Queen's University

Solving the world’s problems ... in a Sandbox

Desh Deshpande, PhD’79, set aside his boyhood dream of becoming a teacher when he pursued business opportunities. But now this IT pioneer, serial entrepreneur, and visionary philanthropist is intent on sharing his knowledge – and his good fortune – with others.

Barack Obama had high hopes in July 2010 when he created the National Advisory Council on Innovation and Entrepreneurship. The U.S. President was looking for ideas on how to forge better links between researchers and bold corporate minds who can bring new technology to the marketplace. It’s all about creating jobs and solving problems.

Jaishree and Desh DeshpandeJaishree and Desh Deshpande

So Obama couldn’t have made a wiser choice than he did when he named Queen’s grad Gururaj (“Desh”) Deshpande, as one of the co-chairs of this 26-member blue-ribbon panel, which includes some of America’s top business minds.

“I was surprised to be asked to serve on the Council,” says Desh. “I’m also very honoured.”

It’s obvious how and why the 61-year-old Boston-based businessman and social entrepreneur came to be on the President’s radar.

The self-effacing Deshpande insists he’s just a regular guy – a “crackpot who hit the jackpot,” as he says with a laugh. “For most of my life, I’ve found opportunities as I’ve gone along.”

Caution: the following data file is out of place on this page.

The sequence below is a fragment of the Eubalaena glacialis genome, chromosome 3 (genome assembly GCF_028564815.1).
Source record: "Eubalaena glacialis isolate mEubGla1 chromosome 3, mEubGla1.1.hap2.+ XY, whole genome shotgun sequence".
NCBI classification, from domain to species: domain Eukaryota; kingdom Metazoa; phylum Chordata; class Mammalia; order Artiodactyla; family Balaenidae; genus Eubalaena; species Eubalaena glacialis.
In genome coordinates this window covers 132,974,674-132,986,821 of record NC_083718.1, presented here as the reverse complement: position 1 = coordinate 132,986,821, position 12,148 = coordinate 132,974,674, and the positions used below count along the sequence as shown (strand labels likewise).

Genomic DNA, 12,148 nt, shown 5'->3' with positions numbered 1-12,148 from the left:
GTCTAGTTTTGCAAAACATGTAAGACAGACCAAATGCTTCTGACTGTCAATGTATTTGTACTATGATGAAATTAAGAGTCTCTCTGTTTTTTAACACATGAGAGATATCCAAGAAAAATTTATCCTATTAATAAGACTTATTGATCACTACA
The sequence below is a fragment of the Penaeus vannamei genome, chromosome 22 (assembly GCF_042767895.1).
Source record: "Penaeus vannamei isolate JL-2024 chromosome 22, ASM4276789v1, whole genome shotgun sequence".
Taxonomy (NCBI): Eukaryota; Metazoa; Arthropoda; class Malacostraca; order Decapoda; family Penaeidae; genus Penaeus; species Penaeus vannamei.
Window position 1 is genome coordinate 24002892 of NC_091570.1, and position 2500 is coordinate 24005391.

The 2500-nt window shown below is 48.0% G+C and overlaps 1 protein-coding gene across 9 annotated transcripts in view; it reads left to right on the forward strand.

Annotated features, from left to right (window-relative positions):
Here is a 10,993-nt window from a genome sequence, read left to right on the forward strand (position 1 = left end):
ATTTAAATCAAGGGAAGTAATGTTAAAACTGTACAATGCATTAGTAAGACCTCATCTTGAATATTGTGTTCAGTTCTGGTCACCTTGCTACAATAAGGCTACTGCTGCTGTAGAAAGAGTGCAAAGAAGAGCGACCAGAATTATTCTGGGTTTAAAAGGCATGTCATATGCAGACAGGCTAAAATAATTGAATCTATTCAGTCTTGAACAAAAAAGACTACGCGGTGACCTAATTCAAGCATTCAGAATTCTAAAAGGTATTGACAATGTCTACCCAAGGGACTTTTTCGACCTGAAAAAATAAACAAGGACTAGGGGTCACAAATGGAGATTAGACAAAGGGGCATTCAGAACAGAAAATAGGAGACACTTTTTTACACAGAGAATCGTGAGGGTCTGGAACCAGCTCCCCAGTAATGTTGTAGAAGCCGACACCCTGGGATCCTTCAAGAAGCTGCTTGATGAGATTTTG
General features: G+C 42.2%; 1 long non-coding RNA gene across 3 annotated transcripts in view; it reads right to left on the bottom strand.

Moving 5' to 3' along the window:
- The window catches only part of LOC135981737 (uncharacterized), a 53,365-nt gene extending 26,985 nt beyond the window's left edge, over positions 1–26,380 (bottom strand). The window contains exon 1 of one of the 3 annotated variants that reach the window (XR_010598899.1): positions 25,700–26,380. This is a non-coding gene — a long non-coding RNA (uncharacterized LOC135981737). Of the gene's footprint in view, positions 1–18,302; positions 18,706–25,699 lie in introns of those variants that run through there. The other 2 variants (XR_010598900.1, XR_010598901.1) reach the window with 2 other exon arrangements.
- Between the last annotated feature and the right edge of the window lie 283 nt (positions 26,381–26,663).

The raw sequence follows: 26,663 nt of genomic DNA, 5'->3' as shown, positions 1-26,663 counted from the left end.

Maybe, but there’s a lot more to Desh Deshpande’s story than that.

When you talk with him there’s no missing that he’s a guy who bubbles with ideas and energy, yet his feet remain planted firmly on the ground – a fact that explains his popularity as a motivational speaker. People listen when he talks. As a writer for the website Oneindia noted, “Deshpande has a knack [for] spotting the next wave of technology just a wee bit earlier than most [of his] competitors.”

Deshpande has always been results oriented. Born in Hubli, a city in the southwest Indian state of Karnataka, he grew up in a traditional middle class home. His father was a government labour commissioner and a very busy man. His mother raised Desh, his brother and two sisters. As a boy, Desh liked tinkering with radios. He studied electrical engineering at the prestigious Indian Institute of Technology (IIT-Madras) before coming to Canada in 1973 to earn a Master’s degree at UNB. When his advisor went on sabbatical to Australia, Desh taught for a year in his place. Having loved the experience, he went on to earn his PhD at Queen’s. “I always thought I’d get my doctorate and then return home to teach,” he recalls.

Deshpande bunked in the grad students’ residence in the old Students’ Memorial Union building for a while before settling in at Elrond College, the student-owned ’70s-era high-rise co-op on Princess Street.

Queen’s and Kingston were a lot smaller in the late 1970s, and while he enjoyed his student days here, Desphande missed India. He wrote home every week, and continued to muse about finding a teaching job once he’d completed his doctorate.

“It was obvious to me that Desh was very bright and gifted. I thought that he’d do great things,” recalls Professor Emeritus (Electrical Engineering) Paul Wittke, MSc’62, PhD’66, who was Deshpande’s thesis supervisor. Wittke’s instincts were sound.

Deshpande’s luck turned in 1990, the year he founded ­Cascade Communications, a pioneer in the frame-relay technology business. To say the company did well is an understatement.